Written by Stephen Trimboli

Lawful cannabis consumption in New Jersey is on a roll. There now are twenty recreational cannabis dispensaries in the state. Recreational cannabis sales in the third quarter of 2022 alone totaled $116,572,533. But measures to detect and remedy cannabis impairment in the workplace have not kept pace.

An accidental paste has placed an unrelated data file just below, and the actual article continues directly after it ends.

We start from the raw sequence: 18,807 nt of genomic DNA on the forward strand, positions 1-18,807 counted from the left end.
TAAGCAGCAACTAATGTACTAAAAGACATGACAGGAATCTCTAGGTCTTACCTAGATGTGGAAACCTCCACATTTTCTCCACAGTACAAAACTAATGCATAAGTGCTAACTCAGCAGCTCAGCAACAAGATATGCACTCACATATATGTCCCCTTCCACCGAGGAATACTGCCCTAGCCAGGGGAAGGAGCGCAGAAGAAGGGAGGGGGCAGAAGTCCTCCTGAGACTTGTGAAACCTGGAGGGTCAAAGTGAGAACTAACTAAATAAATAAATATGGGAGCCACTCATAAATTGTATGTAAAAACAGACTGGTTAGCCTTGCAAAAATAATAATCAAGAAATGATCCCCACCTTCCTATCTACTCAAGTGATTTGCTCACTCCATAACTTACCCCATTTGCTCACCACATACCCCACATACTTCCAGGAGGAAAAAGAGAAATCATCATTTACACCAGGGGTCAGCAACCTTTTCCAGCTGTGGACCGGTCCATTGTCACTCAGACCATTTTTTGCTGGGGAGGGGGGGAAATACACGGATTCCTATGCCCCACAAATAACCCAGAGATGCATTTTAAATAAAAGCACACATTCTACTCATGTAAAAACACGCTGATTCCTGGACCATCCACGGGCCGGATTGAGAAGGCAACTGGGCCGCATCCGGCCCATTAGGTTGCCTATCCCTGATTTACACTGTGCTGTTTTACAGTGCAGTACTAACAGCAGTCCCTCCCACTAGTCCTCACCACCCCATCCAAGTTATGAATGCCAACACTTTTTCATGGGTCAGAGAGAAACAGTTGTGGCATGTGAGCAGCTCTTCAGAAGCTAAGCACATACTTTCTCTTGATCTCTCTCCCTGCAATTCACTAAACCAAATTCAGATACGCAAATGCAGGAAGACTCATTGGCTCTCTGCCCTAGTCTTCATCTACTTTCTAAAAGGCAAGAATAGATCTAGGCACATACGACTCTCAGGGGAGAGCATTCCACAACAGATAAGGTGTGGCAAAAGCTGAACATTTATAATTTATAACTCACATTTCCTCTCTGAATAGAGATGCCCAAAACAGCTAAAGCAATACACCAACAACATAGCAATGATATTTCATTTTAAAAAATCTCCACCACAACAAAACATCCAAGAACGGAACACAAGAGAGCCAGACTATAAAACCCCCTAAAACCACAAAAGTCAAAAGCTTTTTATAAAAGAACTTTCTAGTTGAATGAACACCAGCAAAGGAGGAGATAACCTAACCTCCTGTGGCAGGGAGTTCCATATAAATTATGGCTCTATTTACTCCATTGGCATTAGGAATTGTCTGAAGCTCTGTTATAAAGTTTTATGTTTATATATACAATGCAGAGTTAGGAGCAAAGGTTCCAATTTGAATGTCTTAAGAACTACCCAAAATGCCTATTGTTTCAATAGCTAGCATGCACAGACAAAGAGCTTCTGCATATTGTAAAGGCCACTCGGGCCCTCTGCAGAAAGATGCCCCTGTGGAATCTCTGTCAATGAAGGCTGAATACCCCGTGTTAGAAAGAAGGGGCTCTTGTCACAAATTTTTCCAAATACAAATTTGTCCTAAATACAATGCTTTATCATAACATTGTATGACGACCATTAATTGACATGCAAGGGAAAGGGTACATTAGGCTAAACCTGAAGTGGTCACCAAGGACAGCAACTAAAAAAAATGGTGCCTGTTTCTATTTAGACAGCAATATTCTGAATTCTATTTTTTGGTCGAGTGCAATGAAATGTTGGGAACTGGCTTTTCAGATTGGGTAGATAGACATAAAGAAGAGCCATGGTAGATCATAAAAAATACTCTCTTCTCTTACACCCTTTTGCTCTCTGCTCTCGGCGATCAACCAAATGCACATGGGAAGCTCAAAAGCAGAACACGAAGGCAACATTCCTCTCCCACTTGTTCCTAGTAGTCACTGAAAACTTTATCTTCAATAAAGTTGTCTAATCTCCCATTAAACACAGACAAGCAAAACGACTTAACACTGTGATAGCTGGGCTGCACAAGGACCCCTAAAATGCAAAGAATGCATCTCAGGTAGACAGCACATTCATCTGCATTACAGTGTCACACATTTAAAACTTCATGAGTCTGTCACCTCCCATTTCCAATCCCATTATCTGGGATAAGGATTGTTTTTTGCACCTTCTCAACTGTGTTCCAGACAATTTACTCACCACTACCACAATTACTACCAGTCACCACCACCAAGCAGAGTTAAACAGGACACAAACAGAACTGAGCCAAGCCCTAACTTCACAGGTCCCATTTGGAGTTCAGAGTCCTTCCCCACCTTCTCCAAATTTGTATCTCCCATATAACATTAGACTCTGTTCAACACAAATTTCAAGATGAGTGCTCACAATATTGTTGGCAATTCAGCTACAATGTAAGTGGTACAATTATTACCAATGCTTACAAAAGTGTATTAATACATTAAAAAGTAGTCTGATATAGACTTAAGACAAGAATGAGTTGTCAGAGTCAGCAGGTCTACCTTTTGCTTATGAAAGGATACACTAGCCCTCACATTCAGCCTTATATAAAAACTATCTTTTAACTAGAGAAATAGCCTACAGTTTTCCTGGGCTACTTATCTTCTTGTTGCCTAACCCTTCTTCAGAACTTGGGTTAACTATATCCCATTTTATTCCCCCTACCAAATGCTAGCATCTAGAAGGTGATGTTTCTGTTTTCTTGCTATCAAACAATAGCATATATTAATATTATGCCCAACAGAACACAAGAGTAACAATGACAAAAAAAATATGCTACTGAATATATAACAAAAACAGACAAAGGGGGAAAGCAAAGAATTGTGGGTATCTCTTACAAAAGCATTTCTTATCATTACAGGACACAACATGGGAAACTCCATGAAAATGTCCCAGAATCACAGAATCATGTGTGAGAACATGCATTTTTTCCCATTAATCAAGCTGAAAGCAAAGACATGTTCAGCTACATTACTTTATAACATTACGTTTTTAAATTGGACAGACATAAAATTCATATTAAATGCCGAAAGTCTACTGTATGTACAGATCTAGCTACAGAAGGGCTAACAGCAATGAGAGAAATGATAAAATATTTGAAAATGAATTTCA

New Jersey’s “Cannabis Regulatory, Enforcement Assistance, and Marketplace Modernization Act” (CREAMMA) prohibits employers from taking adverse action against employees based solely on drug test results that are positive for cannabis. The positive test result must be accompanied by “a physical evaluation in order to determine {the} employee’s state of impairment,” to be conducted “by an individual with the necessary certification to opine on the employee’s state of impairment … related to the usage of a cannabis item.” The Cannabis Regulatory Commission (CRC) was directed to create a program for the certification of such “Workplace Impairment Recognition Experts” (WIREs). But while cannabis sales explode, the CRC has yet to develop, or even propose, such a program – leaving employers in a quandary.